Next Article in Journal
Prescribing Target Running Intensities for High-School Athletes: Can Forward and Backward Running Performance Be Autoregulated?
Next Article in Special Issue
Validity, Reliability, and Application of the Session-RPE Method for Quantifying Training Loads during High Intensity Functional Training
Previous Article in Journal
Gait Pattern, Impact to the Skeleton and Postural Balance in Overweight and Obese Children: A Review
Previous Article in Special Issue
Mood State Changes Accompanying the Crossfit Open™ Competition in Healthy Adults
Article Menu
Issue 3 (September) cover image

Export Article

Open AccessFeature PaperReview
Sports 2018, 6(3), 76; https://doi.org/10.3390/sports6030076

High-Intensity Functional Training (HIFT): Definition and Research Implications for Improved Fitness

1
Department of Exercise Science and Sport Management, Kennesaw State University, Kennesaw, GA 30144, USA
2
Department of Kinesiology, Kansas State University, Manhattan, KS 66506, USA
3
School of Rehabilitation Science, University of Saskatchewan, Saskatoon, SK S7N 2Z4, Canada
4
Institute of Biobehavioral Health Research, National Development and Research Institute, Leawood, KS 66211, USA
These authors contributed equally to this work.
*
Author to whom correspondence should be addressed.
Received: 16 June 2018 / Revised: 30 July 2018 / Accepted: 3 August 2018 / Published: 7 August 2018
(This article belongs to the Special Issue Research on High Intensity Functional Training)
Full-Text   |   PDF [299 KB, uploaded 7 August 2018]

Abstract

High-intensity functional training (HIFT) is an exercise modality that emphasizes functional, multi-joint movements that can be modified to any fitness level and elicit greater muscle recruitment than more traditional exercise. As a relatively new training modality, HIFT is often compared to high-intensity interval training (HIIT), yet the two are distinct. HIIT exercise is characterized by relatively short bursts of repeated vigorous activity, interspersed by periods of rest or low-intensity exercise for recovery, while HIFT utilizes constantly varied functional exercises and various activity durations that may or may not incorporate rest. Over the last decade, studies evaluating the effectiveness of HIIT programs have documented improvements in metabolic and cardiorespiratory adaptations; however, less is known about the effects of HIFT. The purpose of this manuscript is to provide a working definition of HIFT and review the available literature regarding its use to improve metabolic and cardiorespiratory adaptations in strength and conditioning programs among various populations. Additionally, we aim to create a definition that is used in future publications to evaluate more effectively the future impact of this type of training on health and fitness outcomes. View Full-Text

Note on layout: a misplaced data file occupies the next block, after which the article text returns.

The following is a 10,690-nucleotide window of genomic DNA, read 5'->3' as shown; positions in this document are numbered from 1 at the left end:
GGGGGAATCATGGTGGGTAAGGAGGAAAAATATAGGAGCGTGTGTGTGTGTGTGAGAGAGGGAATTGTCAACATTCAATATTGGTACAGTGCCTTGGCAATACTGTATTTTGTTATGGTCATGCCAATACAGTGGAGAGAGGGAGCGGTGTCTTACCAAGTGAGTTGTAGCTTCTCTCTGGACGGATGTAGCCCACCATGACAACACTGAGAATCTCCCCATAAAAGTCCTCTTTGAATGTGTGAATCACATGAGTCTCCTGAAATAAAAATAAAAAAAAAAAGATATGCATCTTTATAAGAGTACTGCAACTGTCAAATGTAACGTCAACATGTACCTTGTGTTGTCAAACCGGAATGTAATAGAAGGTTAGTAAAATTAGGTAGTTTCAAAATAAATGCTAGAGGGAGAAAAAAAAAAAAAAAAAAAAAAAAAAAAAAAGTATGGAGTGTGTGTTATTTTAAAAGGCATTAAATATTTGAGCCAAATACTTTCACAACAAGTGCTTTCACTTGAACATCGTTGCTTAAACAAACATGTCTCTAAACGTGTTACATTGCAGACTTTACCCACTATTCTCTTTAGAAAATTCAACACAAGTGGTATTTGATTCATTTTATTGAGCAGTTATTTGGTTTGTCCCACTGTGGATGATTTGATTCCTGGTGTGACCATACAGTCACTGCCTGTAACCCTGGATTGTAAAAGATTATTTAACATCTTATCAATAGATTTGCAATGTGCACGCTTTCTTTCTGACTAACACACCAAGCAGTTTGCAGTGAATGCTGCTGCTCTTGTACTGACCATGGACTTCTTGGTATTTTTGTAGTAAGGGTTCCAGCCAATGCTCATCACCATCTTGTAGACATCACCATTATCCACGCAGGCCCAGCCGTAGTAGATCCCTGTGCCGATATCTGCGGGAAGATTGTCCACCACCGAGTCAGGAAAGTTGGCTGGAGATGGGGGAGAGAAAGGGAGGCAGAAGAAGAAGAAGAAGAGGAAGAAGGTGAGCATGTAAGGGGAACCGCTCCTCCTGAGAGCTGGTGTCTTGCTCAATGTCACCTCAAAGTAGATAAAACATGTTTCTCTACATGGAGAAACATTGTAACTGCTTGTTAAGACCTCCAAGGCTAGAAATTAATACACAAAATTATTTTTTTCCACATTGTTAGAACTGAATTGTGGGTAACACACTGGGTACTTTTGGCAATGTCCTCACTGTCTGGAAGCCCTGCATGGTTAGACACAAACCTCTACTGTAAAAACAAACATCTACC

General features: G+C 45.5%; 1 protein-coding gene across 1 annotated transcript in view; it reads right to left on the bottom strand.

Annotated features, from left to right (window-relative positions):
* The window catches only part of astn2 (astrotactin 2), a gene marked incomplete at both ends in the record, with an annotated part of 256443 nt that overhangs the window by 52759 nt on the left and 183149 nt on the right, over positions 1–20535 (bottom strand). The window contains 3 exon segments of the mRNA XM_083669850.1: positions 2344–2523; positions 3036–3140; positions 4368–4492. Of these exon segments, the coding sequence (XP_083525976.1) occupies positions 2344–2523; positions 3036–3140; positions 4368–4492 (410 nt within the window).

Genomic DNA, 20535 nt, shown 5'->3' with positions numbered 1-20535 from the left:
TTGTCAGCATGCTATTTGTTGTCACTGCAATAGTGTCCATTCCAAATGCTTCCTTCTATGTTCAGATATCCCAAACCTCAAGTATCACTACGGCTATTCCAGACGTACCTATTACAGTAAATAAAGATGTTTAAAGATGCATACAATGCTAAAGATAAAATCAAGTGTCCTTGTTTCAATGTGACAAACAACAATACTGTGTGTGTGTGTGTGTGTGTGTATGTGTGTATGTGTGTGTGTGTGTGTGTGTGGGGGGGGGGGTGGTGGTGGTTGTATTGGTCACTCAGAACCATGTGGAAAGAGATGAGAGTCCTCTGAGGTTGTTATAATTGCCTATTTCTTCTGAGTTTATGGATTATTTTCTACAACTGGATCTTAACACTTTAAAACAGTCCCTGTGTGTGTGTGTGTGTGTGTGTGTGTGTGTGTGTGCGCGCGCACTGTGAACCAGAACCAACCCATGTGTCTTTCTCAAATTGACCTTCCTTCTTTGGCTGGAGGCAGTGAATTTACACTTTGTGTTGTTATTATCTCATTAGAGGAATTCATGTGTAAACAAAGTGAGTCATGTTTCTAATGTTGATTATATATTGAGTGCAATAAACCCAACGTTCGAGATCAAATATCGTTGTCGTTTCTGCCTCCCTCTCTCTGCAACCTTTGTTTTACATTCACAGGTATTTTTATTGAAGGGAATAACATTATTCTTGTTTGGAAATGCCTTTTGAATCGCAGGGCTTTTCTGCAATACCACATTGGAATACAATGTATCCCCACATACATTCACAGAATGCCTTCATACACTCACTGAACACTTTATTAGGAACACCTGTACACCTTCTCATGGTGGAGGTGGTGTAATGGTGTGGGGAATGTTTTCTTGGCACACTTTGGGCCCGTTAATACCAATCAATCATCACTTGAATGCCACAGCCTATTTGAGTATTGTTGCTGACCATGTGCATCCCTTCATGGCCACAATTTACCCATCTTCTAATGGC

Keywords: athletes; military; first responders; exercise; general physical preparedness athletes; military; first responders; exercise; general physical preparedness
This is an open access article distributed under the Creative Commons Attribution License which permits unrestricted use, distribution, and reproduction in any medium, provided the original work is properly cited (CC BY 4.0).
SciFeed

Share & Cite This Article

MDPI and ACS Style

Feito, Y.; Heinrich, K.M.; Butcher, S.J.; Poston, W.S.C. High-Intensity Functional Training (HIFT): Definition and Research Implications for Improved Fitness. Sports 2018, 6, 76.

Show more citation formats Show less citations formats

Note that from the first issue of 2016, MDPI journals use article numbers instead of page numbers. See further details here.

Related Articles

Article Metrics

Article Access Statistics

1

Comments

[Return to top]
Sports EISSN 2075-4663 Published by MDPI AG, Basel, Switzerland RSS E-Mail Table of Contents Alert
Back to Top